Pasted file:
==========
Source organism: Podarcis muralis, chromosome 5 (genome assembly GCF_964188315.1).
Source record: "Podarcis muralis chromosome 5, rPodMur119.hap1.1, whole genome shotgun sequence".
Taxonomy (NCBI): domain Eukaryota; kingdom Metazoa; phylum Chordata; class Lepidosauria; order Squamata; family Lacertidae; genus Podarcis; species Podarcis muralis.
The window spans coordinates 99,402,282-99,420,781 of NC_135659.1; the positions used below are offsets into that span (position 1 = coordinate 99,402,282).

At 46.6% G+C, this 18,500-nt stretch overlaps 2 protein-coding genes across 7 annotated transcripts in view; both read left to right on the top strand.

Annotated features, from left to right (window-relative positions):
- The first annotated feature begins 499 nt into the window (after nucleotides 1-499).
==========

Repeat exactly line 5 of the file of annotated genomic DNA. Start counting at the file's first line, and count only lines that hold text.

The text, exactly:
At 46.6% G+C, this 18,500-nt stretch overlaps 2 protein-coding genes across 7 annotated transcripts in view; both read left to right on the top strand.